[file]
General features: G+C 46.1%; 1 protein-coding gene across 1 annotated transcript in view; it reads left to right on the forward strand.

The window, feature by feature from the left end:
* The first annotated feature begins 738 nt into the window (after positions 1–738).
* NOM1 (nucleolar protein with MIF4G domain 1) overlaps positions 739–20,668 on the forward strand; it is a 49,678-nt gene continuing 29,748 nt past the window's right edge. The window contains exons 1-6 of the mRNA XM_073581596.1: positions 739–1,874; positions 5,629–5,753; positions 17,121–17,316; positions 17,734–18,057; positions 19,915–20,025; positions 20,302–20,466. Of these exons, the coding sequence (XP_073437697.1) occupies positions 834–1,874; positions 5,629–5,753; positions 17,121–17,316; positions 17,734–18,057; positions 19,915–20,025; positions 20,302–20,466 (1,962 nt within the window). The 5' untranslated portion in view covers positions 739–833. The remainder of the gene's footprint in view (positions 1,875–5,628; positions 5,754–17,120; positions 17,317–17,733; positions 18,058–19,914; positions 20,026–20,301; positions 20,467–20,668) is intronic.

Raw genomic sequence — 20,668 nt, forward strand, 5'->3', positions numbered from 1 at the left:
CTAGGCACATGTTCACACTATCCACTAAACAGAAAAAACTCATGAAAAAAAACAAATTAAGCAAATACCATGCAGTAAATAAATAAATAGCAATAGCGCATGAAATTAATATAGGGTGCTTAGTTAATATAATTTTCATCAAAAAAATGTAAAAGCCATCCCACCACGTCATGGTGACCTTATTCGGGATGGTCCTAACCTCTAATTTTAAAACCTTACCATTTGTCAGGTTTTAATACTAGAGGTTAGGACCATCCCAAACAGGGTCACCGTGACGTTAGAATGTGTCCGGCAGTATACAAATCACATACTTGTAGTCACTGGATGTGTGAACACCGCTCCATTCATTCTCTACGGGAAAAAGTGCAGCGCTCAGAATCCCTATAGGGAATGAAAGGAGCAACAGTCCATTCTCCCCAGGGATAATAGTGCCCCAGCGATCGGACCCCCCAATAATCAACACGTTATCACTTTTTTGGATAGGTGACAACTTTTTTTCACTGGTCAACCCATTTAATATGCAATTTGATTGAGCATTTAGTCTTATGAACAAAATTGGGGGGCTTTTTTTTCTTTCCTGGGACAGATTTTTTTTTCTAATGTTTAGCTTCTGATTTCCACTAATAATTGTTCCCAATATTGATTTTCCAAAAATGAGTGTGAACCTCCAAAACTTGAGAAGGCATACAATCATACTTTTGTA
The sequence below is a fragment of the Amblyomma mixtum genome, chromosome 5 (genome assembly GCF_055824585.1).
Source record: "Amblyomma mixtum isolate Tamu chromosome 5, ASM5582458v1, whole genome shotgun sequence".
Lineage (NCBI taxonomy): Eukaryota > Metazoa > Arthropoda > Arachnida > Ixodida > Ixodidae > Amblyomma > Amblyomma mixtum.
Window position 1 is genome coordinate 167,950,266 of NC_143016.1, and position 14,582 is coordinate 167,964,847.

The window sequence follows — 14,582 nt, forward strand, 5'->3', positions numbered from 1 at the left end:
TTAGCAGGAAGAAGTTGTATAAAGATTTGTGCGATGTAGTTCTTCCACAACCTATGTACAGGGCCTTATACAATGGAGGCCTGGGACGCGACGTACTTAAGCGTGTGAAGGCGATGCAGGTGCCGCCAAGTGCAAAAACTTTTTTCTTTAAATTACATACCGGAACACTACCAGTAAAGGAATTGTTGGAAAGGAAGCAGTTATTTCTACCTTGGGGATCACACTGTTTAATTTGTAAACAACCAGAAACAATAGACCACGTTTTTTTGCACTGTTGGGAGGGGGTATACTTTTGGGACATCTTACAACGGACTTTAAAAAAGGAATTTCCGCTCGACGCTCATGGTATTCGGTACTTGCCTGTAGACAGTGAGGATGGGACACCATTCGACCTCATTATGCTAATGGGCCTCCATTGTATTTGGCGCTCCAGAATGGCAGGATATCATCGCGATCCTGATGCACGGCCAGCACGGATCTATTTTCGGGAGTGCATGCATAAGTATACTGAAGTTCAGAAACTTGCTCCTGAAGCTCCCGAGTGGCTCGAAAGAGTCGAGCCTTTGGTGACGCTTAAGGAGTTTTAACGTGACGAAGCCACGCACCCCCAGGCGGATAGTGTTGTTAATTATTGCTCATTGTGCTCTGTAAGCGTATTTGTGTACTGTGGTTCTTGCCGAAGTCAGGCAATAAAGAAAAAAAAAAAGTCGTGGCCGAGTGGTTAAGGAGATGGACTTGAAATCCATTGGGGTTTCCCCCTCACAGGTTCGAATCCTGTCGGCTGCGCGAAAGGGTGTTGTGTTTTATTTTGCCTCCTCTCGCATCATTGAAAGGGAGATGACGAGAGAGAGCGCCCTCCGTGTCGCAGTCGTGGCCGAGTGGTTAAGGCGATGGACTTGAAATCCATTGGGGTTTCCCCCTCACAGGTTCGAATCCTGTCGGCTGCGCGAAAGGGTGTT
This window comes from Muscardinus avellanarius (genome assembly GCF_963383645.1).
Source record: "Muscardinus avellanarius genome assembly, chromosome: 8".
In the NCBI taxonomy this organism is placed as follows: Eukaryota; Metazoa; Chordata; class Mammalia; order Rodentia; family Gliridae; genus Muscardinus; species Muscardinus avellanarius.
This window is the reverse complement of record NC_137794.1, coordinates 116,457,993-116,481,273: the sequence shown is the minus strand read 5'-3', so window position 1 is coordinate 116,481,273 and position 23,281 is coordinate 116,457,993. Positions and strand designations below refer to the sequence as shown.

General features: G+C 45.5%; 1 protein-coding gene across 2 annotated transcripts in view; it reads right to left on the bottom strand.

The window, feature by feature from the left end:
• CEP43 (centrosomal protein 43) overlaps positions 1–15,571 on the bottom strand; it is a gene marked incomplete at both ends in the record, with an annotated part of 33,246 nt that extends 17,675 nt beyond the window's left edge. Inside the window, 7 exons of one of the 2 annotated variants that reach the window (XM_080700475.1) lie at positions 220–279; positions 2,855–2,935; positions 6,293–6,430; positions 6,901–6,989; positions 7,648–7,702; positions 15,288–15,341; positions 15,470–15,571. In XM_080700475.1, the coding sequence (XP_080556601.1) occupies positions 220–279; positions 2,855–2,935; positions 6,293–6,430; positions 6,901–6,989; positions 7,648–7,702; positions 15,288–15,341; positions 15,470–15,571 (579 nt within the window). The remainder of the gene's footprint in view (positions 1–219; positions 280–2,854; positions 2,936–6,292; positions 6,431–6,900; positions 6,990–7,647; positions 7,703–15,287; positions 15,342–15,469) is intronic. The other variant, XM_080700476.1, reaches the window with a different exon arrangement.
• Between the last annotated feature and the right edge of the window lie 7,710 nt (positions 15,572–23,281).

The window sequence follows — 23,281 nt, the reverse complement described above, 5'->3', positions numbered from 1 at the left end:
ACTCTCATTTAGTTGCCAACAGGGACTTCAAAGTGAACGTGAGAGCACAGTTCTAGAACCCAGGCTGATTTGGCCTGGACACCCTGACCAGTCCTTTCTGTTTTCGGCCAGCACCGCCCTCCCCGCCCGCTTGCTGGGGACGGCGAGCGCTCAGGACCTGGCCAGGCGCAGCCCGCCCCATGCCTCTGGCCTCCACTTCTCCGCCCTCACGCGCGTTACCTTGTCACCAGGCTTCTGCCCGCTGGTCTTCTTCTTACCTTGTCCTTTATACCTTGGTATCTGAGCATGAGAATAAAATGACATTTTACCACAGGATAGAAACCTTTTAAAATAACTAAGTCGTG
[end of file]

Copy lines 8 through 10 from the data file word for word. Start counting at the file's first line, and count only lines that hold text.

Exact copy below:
Source record: "Amblyomma mixtum isolate Tamu chromosome 5, ASM5582458v1, whole genome shotgun sequence".
Lineage (NCBI taxonomy): Eukaryota > Metazoa > Arthropoda > Arachnida > Ixodida > Ixodidae > Amblyomma > Amblyomma mixtum.
Window position 1 is genome coordinate 167,950,266 of NC_143016.1, and position 14,582 is coordinate 167,964,847.